Owen wanted to name her Arlene II, but Isabel and I nixed that. Compromise: Marlene. She's our new hen, a teenaged Ameraucana (the kind that lays blue eggs) with a very sweet nature, according to the kid who works at Feather Haven, who has a very sweet nature himself. If you live in the Bay Area and are interested in getting chicks or chickens -- or pot-bellied pigs or bunnies or quail or canaries -- I strongly recommend Feather Haven. It's a schlep to Morgan Hill from almost everywhere except Morgan Hill, but I so prefer this store to others I've bought from that I have made the trek twice and will probably do it again. Hopefully not very soon.
After acquiring Marlene, since we were already down the peninsula, we went to the Lee's in Milpitas to try the Vietnamese sandwiches.
For a 97-year-old, my grandmother is incredibly game. She also dresses better than I do.
We had very tasty $3.25 pork-and-pate sandwiches, honeydew smoothies, dumplings and egg rolls. Thank-you for the recommendation, Azure Song.
For dessert, we went next door to Pho Nguyen, famous for it pandan waffles.
According to Charmaine Solomon's Enyclopedia of Asian Food, the pandan leaf produces a flavoring that is "delicate, and as important to Asians as vanilla is to Westerners."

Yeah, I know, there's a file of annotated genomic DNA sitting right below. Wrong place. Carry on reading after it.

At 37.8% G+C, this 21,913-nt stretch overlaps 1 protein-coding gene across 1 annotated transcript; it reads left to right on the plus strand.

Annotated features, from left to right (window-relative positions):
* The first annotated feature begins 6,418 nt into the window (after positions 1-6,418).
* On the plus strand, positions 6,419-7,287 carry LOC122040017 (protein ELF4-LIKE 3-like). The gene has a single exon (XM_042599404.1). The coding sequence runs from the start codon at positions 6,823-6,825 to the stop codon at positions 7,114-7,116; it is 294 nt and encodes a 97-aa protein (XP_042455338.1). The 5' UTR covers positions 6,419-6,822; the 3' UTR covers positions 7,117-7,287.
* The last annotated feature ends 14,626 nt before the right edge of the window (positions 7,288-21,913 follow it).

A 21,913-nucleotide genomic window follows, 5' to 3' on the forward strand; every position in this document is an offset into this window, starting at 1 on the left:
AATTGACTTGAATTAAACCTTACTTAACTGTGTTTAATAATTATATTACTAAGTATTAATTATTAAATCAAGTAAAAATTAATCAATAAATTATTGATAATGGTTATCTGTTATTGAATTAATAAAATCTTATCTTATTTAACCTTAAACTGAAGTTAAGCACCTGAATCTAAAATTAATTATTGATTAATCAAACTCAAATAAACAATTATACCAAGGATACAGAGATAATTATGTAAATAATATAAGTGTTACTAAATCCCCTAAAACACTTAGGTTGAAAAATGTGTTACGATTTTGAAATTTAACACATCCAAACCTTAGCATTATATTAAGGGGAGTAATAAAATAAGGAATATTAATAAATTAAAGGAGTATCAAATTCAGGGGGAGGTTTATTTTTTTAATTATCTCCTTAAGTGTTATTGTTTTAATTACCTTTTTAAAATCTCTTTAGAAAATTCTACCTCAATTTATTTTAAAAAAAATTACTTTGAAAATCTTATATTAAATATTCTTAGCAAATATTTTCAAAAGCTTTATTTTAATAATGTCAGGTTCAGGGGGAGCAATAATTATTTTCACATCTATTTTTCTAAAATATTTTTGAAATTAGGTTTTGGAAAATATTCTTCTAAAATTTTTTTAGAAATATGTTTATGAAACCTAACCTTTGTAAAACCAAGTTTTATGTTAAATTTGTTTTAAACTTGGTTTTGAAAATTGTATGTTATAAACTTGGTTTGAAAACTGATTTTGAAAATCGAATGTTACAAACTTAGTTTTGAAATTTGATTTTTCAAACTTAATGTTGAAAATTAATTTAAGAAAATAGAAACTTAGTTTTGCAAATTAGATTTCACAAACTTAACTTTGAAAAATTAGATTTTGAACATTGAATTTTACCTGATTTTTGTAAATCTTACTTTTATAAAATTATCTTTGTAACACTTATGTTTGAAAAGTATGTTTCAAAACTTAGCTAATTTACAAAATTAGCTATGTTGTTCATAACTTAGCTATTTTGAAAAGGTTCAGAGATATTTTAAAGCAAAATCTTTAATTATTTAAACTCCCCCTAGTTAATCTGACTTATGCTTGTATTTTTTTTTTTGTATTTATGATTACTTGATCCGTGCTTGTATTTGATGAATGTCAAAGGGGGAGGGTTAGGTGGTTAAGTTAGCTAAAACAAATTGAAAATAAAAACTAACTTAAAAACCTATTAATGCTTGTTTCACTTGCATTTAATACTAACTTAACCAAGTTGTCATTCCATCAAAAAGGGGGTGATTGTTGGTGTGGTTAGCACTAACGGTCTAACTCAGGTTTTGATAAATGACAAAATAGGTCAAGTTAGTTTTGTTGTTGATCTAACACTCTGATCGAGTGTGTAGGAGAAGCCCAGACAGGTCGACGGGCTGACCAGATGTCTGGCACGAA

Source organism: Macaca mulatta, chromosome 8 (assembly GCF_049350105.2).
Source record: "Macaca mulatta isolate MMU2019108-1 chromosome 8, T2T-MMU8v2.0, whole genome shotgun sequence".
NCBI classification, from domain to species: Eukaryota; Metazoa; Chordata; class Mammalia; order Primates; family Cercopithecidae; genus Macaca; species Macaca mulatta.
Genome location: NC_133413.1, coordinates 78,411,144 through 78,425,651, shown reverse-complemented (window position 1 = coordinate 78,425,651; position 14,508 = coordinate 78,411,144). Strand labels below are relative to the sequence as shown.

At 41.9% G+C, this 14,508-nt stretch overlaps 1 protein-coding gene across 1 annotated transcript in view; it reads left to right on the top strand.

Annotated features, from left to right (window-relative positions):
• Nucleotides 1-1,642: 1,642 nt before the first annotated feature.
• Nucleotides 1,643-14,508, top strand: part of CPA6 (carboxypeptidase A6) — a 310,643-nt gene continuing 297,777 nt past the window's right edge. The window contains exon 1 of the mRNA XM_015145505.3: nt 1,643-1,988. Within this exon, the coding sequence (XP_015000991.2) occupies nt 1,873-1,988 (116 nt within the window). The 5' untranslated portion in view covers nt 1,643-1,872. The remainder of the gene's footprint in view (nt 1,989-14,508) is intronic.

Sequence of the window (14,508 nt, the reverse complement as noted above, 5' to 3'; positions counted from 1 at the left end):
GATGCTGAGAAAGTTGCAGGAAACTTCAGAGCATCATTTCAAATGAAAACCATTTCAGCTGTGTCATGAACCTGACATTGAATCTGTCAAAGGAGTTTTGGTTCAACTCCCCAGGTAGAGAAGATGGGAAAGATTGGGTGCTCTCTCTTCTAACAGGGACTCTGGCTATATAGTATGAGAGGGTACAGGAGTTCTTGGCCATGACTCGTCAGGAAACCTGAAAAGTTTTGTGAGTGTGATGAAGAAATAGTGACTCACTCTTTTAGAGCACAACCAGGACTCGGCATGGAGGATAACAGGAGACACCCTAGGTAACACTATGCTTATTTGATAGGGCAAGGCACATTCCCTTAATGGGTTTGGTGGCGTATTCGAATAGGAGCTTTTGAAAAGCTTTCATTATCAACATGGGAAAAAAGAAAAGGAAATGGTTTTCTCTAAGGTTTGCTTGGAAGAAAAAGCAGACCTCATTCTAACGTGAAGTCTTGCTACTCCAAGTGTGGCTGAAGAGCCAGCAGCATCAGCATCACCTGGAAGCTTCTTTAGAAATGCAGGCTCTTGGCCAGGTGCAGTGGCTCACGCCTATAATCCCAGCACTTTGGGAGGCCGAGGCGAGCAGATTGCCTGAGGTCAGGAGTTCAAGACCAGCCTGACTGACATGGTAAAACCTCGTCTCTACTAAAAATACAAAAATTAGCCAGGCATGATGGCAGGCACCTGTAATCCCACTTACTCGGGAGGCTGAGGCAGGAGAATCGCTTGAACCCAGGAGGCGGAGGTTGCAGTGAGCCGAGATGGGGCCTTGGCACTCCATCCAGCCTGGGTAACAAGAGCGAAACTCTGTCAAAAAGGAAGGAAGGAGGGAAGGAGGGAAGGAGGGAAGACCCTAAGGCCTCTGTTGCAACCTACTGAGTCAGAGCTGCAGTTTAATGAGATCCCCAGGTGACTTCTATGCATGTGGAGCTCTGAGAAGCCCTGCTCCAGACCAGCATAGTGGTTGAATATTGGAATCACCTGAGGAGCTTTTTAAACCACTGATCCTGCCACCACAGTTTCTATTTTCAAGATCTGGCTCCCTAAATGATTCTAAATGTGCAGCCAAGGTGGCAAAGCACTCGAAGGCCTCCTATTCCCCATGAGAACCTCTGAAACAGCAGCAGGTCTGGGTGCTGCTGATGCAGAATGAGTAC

The color was neither delicate nor natural. I could not for the life of me describe the flavor, which was indeed extremely delicate. I'm not sure about natural.
The waffles were warm, strangely elastic, mildly sweet. "This, I do not like," said my grandmother. This, I did sort of like. But I won't be craving pandan waffles, which is my feeling about all waffles.
Since we've been home, the other birds have been picking on Marlene unmercifully. I knew this would happen, but it's worse than when we introduced the Chinatown chicken. Alberta Einstein is one of the worst offenders, which is depressing.